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Molai’s green journey to Padma Shri glory

Guwahati: From a small spread of green forest located on a sandbar in the bosom of the mighty Brah-maputra River to the glory of Padma Shri Award, it has been a unique journey for 51-year-old Jadav Payeng, the Forest Man of India.
Jadav Payeng, popu-larly known as Molai, is a member of Mishing tribe community who hails from Jorhat district of Assam.
His claim to the fame is a 550-hectare rich forest on a sandbar of Brahmaputra River at Kokilamukh in Jorhat district. He has been toiling since 1979 to raise the forest on a barren sandbar. The forest now famous as Molai forest has been declared a reserve forest by Assam Forest Department as a recognition to his self-less and untiring efforts for conservation of nature.
Then a 16 year old boy, Jadav started planting trees on the sandbar in 1979 when he found that a large number of snakes had died due to excessive heat after those were washed onto the tree-less sandbar by flood water. He started with planting 20 bamboo seedlings on the sandbar. He, in fact, started planting saplings of diffrent tree species on the sand bar in that year when the social forestry department laun-ched a scheme of tree plantation on 200 hectares at Aruna Chapori situated at a distance of 5 km from Kokilamukh in Jorhat district.
Molai was one of the labourers who worked in that project which was completed after five years. He chose to stay back after the completion of the project even after other workers left. He not only looked after the plants, but continued to plant more trees on his own, in an
effort to transform the area into a forest.
Molai forest, now boasts of a treasure trove of varied animals including Royal Bengal tigers, Indian
rhinoceros, over 100 deer and rabbits besides apes and several varieties of birds, including a large number of vultures. There are several thousand trees in the forest while bamboo covers an area of over 300 hectares. A herd of around 100 elephants regularly visits the forest every year and generally stay for arou-nd six months, a forest offi-cial of Jorhat district said.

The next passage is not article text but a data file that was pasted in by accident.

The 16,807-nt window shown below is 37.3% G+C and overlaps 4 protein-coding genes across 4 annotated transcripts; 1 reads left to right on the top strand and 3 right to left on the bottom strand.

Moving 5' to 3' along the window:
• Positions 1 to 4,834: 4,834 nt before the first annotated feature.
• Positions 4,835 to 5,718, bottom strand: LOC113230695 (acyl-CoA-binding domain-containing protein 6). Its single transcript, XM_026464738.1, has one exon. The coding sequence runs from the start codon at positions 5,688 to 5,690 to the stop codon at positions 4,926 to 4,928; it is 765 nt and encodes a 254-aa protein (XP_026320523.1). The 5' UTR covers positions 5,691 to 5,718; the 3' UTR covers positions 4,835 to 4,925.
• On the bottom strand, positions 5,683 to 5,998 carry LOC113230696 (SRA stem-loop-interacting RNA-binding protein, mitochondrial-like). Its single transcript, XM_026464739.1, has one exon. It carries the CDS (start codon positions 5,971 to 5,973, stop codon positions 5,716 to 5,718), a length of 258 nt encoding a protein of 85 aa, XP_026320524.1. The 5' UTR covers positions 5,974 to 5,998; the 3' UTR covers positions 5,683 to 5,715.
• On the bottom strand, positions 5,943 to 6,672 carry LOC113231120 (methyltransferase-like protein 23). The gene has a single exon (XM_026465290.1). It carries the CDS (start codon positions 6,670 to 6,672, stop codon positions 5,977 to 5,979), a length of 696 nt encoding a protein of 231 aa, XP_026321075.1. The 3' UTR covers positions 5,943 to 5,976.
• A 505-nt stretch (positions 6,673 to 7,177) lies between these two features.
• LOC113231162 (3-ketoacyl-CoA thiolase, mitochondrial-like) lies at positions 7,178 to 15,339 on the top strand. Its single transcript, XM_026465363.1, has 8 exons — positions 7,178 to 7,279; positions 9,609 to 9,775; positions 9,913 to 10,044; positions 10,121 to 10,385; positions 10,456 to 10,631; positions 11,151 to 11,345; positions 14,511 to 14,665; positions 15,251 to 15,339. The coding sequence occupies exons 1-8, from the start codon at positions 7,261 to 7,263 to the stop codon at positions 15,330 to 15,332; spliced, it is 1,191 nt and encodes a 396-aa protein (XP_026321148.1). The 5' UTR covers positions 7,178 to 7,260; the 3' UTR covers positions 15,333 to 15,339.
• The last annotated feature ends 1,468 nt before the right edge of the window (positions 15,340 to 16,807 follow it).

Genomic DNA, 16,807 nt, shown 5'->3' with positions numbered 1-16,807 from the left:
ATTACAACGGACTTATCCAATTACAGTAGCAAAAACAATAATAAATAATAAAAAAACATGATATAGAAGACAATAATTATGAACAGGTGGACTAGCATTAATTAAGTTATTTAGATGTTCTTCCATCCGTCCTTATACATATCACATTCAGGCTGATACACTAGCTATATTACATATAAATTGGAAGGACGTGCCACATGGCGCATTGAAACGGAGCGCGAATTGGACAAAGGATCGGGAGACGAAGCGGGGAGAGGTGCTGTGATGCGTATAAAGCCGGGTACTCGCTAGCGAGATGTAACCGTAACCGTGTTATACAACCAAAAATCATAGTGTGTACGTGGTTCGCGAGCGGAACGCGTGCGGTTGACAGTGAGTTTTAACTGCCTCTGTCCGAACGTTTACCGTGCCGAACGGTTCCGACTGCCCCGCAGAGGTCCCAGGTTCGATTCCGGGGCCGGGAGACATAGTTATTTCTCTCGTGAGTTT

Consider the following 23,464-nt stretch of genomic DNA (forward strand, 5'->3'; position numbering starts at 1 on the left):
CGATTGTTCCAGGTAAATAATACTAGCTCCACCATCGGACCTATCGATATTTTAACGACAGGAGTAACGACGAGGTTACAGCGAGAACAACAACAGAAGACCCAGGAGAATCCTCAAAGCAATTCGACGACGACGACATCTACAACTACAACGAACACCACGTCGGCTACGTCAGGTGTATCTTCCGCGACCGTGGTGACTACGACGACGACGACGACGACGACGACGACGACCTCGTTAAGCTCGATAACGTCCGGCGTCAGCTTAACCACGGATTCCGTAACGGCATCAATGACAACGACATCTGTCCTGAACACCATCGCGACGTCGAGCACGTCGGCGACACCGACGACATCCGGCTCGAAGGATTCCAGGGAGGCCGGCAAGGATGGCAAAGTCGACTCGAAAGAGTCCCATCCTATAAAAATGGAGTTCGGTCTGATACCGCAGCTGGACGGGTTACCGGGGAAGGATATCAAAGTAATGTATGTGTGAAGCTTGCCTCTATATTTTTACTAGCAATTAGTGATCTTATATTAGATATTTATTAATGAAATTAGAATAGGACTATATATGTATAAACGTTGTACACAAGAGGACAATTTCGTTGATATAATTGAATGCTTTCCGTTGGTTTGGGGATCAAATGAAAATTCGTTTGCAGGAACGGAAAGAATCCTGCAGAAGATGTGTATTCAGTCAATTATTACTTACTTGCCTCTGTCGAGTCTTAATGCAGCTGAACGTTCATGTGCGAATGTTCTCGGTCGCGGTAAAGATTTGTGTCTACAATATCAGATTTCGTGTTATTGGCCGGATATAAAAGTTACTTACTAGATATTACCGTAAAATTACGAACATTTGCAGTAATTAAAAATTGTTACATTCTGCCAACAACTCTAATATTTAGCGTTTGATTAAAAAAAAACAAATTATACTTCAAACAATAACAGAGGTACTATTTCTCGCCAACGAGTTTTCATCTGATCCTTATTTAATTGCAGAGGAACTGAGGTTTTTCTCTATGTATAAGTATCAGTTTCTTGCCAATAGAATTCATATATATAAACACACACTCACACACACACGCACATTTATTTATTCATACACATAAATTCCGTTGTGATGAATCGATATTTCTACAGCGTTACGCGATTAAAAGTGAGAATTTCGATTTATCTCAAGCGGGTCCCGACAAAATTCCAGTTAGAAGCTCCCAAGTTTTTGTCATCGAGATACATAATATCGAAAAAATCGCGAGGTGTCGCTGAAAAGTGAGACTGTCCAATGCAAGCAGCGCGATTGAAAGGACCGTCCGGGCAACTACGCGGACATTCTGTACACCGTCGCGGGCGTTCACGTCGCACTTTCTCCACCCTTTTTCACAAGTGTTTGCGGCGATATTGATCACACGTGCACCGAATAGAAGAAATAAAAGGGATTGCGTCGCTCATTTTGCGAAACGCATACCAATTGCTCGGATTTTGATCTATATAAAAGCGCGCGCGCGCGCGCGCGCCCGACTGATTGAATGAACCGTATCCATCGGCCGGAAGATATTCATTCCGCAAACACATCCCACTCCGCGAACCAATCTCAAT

The forest department officials who came to know about Jadav Payeng’s forest only in 2008, has been helping him in protesting its resources since then.
Jadav lives in a small hut in the forest with his wife Binita and his 3 children (two sons and a daughter). The forest is accessibly by boat from the South bank of the Brahmaputra River at Kokilamukh. His rears a herd of cattle and buffalo on his farm and sells the milk for his livelihood.
Jadav informed that he lost around 100 of his cows and buffaloes to the tigers in the forest, but did not complain about it. He said encroachment by human beings on natural habitat of wild animals had led to conflict of the man with wild animal.
Jadav Payeng was honoured at a public function arranged by the School of Environmental Sciences, Jawaharlal Nehru University on 22 April 2012 for his remarkable achieve-ment. The JNU vice-chan-cellor Sudhir Kumar Sopory named Jadav Payeng as “Forest Man of India”.
In the month of October 2013, he was honoured at Indian Institute of Forest Management during their
annual event Coalescence.
Payeng has been the subject on a number of documentaries in the recent years. He actually shot to fame through a docu-mentary film ,The Molai Forest, produced by Jitu Kalita in 2012.
The 2013 film documentary Foresting life, directed by the Indian documentary filmmaker Aarti Shrivastava, cele-brates the life and work of Jadav Payeng in the Molai forest. These are also the focus of William Douglas McMaster’s 2013 film documentary Forest Man.

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